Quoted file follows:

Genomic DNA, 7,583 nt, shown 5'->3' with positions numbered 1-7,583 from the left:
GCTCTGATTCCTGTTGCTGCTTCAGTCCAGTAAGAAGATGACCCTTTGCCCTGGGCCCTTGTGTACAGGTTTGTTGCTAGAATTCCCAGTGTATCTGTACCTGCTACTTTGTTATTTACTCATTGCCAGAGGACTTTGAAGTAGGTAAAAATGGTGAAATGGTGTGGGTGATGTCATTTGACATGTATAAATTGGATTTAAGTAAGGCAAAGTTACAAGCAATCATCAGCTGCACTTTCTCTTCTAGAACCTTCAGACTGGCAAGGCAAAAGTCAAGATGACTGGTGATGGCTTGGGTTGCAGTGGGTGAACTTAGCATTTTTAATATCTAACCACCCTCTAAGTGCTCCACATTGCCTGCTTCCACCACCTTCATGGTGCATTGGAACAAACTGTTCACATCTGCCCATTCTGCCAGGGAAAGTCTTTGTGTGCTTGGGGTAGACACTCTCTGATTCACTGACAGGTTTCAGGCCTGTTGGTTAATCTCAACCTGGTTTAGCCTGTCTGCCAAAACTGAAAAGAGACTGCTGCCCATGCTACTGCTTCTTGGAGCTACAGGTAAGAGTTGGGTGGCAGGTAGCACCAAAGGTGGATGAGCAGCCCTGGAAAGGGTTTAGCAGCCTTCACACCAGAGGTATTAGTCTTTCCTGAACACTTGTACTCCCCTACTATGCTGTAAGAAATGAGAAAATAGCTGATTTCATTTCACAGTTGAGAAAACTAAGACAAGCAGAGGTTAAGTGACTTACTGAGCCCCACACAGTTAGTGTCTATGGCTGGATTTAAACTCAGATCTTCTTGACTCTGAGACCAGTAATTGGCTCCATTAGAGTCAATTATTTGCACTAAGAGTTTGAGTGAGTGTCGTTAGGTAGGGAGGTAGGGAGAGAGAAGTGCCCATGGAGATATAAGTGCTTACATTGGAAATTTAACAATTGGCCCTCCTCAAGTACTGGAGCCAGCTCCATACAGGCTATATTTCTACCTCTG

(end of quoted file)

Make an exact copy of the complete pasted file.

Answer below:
Genomic DNA, 7,583 nt, shown 5'->3' with positions numbered 1-7,583 from the left:
GCTCTGATTCCTGTTGCTGCTTCAGTCCAGTAAGAAGATGACCCTTTGCCCTGGGCCCTTGTGTACAGGTTTGTTGCTAGAATTCCCAGTGTATCTGTACCTGCTACTTTGTTATTTACTCATTGCCAGAGGACTTTGAAGTAGGTAAAAATGGTGAAATGGTGTGGGTGATGTCATTTGACATGTATAAATTGGATTTAAGTAAGGCAAAGTTACAAGCAATCATCAGCTGCACTTTCTCTTCTAGAACCTTCAGACTGGCAAGGCAAAAGTCAAGATGACTGGTGATGGCTTGGGTTGCAGTGGGTGAACTTAGCATTTTTAATATCTAACCACCCTCTAAGTGCTCCACATTGCCTGCTTCCACCACCTTCATGGTGCATTGGAACAAACTGTTCACATCTGCCCATTCTGCCAGGGAAAGTCTTTGTGTGCTTGGGGTAGACACTCTCTGATTCACTGACAGGTTTCAGGCCTGTTGGTTAATCTCAACCTGGTTTAGCCTGTCTGCCAAAACTGAAAAGAGACTGCTGCCCATGCTACTGCTTCTTGGAGCTACAGGTAAGAGTTGGGTGGCAGGTAGCACCAAAGGTGGATGAGCAGCCCTGGAAAGGGTTTAGCAGCCTTCACACCAGAGGTATTAGTCTTTCCTGAACACTTGTACTCCCCTACTATGCTGTAAGAAATGAGAAAATAGCTGATTTCATTTCACAGTTGAGAAAACTAAGACAAGCAGAGGTTAAGTGACTTACTGAGCCCCACACAGTTAGTGTCTATGGCTGGATTTAAACTCAGATCTTCTTGACTCTGAGACCAGTAATTGGCTCCATTAGAGTCAATTATTTGCACTAAGAGTTTGAGTGAGTGTCGTTAGGTAGGGAGGTAGGGAGAGAGAAGTGCCCATGGAGATATAAGTGCTTACATTGGAAATTTAACAATTGGCCCTCCTCAAGTACTGGAGCCAGCTCCATACAGGCTATATTTCTACCTCTG